- (in Russia)
- a member of the more radical majority of the Social Democratic Party, 1903–17, advocating immediate and forceful seizure of power by the proletariat.
- (after 1918) a member of the Russian Communist Party.
- (loosely) a member of any Communist party.
- (often lowercase) Disparaging. a contemptuous term used to refer to an extreme radical or revolutionary.
Origin of Bolshevik
Examples from the Web for bolshevik
After the October 1917 Bolshevik Revolution, Russia was too much of a mess to keep fighting Germany.Russian History Is on Our Side: Putin Will Surely Screw Himself
P. J. O’Rourke
May 11, 2014
It just doesn't fit with what real people do, in real life, no more than the Bolshevik 'Soviet man' is real.Why Aren't There More Women Libertarians, Ctd?
January 8, 2013
The vice president of Iran announces that no Jews were killed during the Bolshevik Revolution.Are the Iranian Leaders Morons?
June 27, 2012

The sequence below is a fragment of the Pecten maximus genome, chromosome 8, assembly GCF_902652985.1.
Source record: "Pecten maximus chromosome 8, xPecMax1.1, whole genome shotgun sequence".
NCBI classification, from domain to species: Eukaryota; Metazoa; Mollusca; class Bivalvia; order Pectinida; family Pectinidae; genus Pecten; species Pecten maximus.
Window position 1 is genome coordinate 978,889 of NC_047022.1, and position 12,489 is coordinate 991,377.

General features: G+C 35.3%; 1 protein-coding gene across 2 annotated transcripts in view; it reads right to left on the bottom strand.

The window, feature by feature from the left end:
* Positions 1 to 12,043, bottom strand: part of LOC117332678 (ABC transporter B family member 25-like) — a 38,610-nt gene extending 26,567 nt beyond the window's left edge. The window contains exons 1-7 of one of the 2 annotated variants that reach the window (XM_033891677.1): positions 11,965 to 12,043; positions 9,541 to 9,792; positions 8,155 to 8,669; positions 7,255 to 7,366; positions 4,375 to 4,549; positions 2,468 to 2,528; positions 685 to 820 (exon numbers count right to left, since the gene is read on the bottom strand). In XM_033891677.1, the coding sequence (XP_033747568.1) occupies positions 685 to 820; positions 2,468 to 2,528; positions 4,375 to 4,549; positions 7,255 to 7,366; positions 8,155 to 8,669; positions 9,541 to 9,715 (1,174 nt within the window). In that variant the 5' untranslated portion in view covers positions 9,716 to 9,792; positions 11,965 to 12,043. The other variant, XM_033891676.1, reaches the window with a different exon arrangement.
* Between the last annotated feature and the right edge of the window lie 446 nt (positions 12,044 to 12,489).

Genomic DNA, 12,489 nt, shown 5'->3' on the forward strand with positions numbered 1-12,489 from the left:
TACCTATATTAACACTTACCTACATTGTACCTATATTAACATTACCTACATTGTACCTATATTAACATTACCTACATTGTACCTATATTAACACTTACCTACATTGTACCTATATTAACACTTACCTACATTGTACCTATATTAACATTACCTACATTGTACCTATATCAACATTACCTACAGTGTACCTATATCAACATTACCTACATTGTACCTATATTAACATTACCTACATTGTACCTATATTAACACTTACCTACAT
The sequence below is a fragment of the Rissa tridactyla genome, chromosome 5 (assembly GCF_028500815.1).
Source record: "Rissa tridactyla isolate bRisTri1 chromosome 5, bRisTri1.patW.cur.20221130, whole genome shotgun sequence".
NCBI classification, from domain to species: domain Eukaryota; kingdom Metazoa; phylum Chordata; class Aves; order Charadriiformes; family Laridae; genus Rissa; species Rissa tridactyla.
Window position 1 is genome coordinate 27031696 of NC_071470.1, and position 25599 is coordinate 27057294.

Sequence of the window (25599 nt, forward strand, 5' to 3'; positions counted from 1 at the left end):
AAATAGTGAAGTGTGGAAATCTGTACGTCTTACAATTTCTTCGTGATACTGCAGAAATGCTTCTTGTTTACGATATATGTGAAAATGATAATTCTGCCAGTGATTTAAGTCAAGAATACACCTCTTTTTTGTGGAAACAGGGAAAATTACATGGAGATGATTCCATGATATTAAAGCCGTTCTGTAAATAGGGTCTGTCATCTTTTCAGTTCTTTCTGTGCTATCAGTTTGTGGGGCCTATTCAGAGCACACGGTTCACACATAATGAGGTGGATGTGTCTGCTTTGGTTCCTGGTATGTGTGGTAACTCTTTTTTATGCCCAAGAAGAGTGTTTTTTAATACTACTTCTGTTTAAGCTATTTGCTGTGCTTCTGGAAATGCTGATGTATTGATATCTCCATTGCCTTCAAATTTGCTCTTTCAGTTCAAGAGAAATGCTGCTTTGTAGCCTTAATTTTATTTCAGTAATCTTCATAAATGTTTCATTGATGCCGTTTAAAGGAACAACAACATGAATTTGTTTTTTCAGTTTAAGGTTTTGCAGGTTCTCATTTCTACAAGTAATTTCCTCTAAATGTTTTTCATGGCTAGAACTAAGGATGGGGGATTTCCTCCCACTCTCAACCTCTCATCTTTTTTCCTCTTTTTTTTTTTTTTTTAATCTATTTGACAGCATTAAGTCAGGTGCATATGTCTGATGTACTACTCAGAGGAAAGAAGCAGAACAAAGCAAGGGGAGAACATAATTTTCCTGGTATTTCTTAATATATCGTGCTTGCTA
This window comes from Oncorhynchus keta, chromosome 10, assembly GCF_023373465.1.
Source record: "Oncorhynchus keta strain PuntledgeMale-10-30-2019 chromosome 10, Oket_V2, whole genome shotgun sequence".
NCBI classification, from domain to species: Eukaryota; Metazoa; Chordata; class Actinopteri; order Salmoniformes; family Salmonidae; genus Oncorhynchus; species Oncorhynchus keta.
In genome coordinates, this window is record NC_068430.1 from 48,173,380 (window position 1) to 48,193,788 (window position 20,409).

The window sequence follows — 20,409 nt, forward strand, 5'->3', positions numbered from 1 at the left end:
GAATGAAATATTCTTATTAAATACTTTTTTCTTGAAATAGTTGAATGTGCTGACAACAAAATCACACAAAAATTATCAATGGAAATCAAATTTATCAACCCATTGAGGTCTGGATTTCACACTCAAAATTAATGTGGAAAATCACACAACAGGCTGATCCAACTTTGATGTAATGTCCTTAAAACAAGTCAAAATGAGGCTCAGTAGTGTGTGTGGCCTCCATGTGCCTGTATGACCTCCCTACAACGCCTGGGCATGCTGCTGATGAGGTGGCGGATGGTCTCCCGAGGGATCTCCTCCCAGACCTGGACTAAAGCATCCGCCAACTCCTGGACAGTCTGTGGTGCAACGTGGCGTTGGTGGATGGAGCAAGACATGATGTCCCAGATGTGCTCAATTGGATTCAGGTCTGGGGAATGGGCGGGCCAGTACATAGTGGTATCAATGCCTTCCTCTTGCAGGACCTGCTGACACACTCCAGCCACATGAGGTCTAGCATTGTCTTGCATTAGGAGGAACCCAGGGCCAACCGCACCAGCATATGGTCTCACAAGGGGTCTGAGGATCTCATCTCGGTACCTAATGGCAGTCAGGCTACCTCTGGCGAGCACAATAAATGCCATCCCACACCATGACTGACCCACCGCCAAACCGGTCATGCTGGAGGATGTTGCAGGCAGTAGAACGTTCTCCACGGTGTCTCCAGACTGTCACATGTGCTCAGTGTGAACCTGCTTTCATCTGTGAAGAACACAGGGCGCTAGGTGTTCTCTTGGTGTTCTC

The Bolshevik Revolution stamped out the city's vibrant and multilingual character.Great Weekend Reads
The Daily Beast
March 5, 2011
The only major difference between Trotsky and his fellow Bolshevik leaders was that he never got the chance to wield total power.The Trotsky Legend Debunked
December 8, 2009
Gay cannot be a Bolshevik, because he is too well educated and too clever for it.
I did not fear him because I saw that he was not a Bolshevik and later had confirmation of this.
In Russia "Bolshevik" means majority, and "Menshevik" minority.Bolshevism: A Curse & Danger to the Workers
Henry William Lee
It was only a matter of moments until the whole Bolshevik band would be upon him.
The Bolshevik band will be here in less than twenty-four hours.
- (formerly) a Russian CommunistCompare Menshevik
- any Communist
- (often not capital) jocular, derogatory any political radical, esp a revolutionary
Word Origin and History for bolshevik
1917, from Russian bol'shiy "greater," comparative of adjective bol'shoy "big, great" (cf. Bolshoi Ballet), from Old Church Slavonic boljiji "larger," from PIE root *bel- "strong" (cf. Sanskrit balam "strength, force," Greek beltion "better," Phrygian balaios "big, fast," Old Irish odbal "strong," Welsh balch "proud;" Middle Dutch, Low German, Frisian pal "strong, firm").
It was the faction of the Russian Social Democratic Worker's Party after a split in 1903 that was either larger or more extreme (or both) than the Mensheviks (from Russian men'shij "less"); after they seized power in 1917, applied generally to Russian communists. Bolshevism is recorded from 1917.